Alumni Profile - David Pritikin
Growing up in Highland Park, a suburb of Chicago, David Pritikin ’94 was a standout athlete. At Highland Park High School he played basketball and quarterbacked the football team. When he arrived at UHart in the autumn of 1989, he brought with him a strong interest in extracurricular sports.
Pritikin joined the University’s basketball team as a freshman and played from 1989 until 1993. That year he was awarded the Gordon McCullough Award, presented to the player who demonstrates the strongest desire to win. Neither his coaches nor his teammates ever wondered what kind of intensity David Pritikin was going to bring to the game. He was always “all in.”
But if he was clear about his passion for sports, he was somewhat more ambiguous about his career plans. Pritikin’s father, James Pritikin, an attorney who specialized in matrimonial and family law, urged his son to follow in his footsteps. And for a time young Pritikin aligned himself with that counsel, majoring in political science and government as a possible preparation for law school.
His heart wasn’t in it, though. After graduating, he worked for a while as a stockbroker in Chicago. “It didn’t interest me,” he says. Shifting gears, he moved to Florida and worked for a while with his uncle, a building construction contractor. The weather was nice, but construction wasn’t where his future lay, either.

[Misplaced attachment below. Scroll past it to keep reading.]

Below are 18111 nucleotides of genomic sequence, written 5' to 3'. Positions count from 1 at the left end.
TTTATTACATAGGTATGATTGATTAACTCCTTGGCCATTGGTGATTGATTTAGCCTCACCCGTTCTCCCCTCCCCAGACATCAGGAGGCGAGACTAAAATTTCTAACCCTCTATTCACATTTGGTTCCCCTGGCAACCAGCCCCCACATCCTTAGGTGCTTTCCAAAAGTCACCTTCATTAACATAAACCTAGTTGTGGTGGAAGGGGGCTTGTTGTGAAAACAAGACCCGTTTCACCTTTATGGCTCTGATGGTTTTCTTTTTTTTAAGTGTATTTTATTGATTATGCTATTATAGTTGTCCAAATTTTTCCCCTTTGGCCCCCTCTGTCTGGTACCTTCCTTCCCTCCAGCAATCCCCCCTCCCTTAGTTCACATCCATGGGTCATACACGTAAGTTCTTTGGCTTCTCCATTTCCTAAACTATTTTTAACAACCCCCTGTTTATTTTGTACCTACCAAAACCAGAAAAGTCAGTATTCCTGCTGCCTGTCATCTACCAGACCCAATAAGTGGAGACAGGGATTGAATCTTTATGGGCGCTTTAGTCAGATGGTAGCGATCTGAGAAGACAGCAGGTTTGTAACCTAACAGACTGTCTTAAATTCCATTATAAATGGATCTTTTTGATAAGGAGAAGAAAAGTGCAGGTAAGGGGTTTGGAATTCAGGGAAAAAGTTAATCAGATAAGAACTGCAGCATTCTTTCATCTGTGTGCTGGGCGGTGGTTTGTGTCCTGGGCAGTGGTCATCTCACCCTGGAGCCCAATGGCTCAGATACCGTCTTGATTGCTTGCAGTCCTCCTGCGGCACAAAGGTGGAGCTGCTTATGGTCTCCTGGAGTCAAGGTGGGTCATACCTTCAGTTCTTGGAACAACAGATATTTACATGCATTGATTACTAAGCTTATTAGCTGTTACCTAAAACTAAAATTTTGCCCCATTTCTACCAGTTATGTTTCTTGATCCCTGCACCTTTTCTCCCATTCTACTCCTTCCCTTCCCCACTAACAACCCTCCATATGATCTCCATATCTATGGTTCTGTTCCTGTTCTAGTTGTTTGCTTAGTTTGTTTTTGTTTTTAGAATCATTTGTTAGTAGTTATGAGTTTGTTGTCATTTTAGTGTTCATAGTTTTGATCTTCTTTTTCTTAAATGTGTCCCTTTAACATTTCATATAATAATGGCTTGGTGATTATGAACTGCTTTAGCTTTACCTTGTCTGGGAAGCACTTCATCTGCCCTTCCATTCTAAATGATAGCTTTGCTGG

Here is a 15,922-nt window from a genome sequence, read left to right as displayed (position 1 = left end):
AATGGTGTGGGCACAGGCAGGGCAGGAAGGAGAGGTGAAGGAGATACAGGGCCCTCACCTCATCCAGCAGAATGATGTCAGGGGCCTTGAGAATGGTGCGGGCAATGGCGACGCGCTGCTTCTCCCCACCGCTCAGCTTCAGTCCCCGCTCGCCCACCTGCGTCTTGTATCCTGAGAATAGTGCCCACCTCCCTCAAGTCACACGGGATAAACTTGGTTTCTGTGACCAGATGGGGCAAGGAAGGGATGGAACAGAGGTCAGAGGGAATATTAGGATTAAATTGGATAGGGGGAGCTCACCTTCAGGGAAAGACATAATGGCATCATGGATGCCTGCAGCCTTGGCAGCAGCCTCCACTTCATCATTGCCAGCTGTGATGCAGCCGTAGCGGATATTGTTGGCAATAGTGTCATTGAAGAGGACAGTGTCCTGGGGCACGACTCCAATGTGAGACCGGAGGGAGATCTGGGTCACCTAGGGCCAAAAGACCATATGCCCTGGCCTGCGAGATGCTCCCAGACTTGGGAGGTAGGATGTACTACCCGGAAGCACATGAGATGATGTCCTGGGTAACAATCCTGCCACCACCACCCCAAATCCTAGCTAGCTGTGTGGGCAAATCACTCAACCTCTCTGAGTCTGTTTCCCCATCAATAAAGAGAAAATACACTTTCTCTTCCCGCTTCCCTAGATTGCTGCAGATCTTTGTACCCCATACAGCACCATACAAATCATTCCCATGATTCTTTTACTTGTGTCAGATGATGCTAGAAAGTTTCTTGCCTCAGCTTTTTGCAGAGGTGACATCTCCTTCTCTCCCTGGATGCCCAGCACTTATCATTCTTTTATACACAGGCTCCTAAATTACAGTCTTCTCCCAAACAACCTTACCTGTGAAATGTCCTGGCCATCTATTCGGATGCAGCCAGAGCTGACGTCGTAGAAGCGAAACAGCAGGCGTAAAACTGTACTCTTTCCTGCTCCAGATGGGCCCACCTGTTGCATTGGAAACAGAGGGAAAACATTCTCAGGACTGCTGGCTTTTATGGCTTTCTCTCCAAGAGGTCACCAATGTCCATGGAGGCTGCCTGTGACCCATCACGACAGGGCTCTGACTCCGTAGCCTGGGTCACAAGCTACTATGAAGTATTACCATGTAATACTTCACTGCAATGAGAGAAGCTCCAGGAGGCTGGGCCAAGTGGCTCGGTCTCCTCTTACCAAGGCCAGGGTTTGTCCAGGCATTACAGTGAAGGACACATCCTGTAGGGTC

It was only after these abortive career starts that Pritikin finally decided to listen to his heart. “I’d always wanted to get into film and television,” he says. “I watched a lot of TV as a kid. So, I decided to listen to Joseph Campbell’s advice and follow my bliss.”
When a friend from Chicago moved to Los Angeles, Pritkin tagged along. And, much to his surprise, success came quickly.
Pritikin’s first job in Los Angeles came when he interviewed for the position of production assistant for ABC’s popular Sabrina the Teenage Witch series. The job amounted to an apprenticeship, and he stayed with it for two years. While his main responsibilities were low level — running errands and answering phone calls on set — he kept his eyes open and used the experience to learn as much as he could about television production.
When Sabrina shut down after Pritikin’s second year with the series, he was introduced by a friend to the producer of a new program that was still in pre-production, slated to debut in 2000. Pritikin joined the company in its first season and got in on the ground floor of what was to become arguably television’s biggest phenomenon of the new century, “reality TV.” The show was Survivor, and it turned out to be a huge hit, now in its 15th year on CBS.
Luck and Hard Work
“Luck has a lot to do with success,” Pritikin says. “You have to be in the right place at the right time and that is often a result of the networking you do. The more people you know, the more likely you are to find out about opportunities. Once you find the opportunity, you have to work hard to make the most of it.”